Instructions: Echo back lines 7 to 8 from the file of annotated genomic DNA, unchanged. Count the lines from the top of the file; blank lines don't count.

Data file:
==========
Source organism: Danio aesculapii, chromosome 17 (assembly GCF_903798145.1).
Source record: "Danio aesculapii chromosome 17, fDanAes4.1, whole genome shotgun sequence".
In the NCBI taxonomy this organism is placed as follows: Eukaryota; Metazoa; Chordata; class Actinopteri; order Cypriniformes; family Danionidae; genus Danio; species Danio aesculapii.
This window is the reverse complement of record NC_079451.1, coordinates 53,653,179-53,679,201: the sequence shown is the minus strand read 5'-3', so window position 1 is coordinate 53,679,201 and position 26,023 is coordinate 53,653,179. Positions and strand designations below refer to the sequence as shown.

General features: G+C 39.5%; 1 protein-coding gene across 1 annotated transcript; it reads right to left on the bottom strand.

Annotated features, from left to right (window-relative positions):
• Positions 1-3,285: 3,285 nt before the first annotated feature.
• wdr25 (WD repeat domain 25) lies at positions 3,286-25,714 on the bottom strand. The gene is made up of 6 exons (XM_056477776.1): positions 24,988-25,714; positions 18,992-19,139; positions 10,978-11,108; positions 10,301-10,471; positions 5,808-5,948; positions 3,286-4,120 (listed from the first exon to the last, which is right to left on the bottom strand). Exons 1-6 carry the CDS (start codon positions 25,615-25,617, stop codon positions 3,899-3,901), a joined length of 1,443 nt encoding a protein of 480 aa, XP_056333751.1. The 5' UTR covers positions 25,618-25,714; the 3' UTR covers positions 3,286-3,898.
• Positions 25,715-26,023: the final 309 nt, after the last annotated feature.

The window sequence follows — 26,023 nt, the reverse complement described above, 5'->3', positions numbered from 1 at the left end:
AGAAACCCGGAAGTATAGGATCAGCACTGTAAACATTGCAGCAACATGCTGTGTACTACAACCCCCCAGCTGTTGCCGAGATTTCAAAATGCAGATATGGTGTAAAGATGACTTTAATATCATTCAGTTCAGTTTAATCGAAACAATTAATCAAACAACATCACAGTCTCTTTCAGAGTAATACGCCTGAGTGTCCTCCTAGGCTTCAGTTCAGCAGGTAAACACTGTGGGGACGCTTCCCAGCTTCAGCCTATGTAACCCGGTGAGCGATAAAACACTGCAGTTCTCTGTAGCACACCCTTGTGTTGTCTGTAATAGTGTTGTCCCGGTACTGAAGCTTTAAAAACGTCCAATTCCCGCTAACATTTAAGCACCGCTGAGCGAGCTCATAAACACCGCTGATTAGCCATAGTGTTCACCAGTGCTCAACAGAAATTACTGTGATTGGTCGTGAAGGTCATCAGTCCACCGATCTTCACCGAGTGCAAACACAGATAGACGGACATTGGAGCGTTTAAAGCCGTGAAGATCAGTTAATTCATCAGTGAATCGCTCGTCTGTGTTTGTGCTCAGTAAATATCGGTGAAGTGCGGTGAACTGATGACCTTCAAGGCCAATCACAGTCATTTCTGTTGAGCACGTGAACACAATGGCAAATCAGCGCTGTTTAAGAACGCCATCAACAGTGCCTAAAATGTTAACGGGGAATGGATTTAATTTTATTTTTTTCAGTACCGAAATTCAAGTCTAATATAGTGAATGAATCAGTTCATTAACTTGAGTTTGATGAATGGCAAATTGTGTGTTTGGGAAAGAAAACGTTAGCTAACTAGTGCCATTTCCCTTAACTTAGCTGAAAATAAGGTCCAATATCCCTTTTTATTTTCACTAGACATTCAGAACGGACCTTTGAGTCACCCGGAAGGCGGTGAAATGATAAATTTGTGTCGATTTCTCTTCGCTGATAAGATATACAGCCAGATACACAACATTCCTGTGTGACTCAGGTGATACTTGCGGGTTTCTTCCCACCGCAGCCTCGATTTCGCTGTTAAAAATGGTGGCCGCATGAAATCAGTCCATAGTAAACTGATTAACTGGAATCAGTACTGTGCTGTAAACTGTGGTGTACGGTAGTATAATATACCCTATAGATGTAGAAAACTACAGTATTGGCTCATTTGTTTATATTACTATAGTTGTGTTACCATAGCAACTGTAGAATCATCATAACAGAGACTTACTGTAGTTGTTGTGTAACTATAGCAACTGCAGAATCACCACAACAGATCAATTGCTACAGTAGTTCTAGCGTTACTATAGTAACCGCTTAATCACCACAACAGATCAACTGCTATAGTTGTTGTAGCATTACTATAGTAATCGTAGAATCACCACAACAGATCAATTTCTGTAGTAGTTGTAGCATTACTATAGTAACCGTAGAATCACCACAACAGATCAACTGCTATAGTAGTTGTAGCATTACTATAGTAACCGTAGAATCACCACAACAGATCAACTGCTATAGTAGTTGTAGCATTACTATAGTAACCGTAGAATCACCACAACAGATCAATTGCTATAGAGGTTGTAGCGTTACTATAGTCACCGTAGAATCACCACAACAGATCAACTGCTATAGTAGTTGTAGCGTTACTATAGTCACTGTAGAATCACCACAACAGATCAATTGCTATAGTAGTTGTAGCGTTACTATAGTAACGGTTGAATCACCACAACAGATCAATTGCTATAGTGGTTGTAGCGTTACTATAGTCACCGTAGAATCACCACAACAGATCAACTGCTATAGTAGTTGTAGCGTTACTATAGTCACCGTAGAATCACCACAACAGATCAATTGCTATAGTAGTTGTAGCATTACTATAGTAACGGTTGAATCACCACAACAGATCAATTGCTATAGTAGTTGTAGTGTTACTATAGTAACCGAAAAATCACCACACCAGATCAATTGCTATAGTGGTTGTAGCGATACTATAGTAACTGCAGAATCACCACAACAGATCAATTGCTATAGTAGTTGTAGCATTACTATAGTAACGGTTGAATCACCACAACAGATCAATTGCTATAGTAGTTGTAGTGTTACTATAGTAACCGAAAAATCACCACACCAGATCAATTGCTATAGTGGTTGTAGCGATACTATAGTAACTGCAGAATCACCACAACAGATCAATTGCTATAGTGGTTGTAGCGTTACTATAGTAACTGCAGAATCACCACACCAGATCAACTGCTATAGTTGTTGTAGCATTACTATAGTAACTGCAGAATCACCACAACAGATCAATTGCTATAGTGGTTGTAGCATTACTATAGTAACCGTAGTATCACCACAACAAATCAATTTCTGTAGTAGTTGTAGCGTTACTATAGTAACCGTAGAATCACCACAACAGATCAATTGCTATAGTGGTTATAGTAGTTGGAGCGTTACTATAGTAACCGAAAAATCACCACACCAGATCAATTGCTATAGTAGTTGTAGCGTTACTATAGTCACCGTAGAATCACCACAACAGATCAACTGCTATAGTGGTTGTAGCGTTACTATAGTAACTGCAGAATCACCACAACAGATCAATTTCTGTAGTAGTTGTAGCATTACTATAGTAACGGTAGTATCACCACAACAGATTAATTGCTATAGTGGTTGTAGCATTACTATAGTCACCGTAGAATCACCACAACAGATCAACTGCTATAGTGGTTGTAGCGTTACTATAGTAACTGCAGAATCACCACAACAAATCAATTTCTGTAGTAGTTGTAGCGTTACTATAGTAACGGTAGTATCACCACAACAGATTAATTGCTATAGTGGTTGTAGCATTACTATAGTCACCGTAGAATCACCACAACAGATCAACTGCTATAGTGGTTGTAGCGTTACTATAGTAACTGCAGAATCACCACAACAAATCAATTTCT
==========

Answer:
• Positions 1-3,285: 3,285 nt before the first annotated feature.
• wdr25 (WD repeat domain 25) lies at positions 3,286-25,714 on the bottom strand. The gene is made up of 6 exons (XM_056477776.1): positions 24,988-25,714; positions 18,992-19,139; positions 10,978-11,108; positions 10,301-10,471; positions 5,808-5,948; positions 3,286-4,120 (listed from the first exon to the last, which is right to left on the bottom strand). Exons 1-6 carry the CDS (start codon positions 25,615-25,617, stop codon positions 3,899-3,901), a joined length of 1,443 nt encoding a protein of 480 aa, XP_056333751.1. The 5' UTR covers positions 25,618-25,714; the 3' UTR covers positions 3,286-3,898.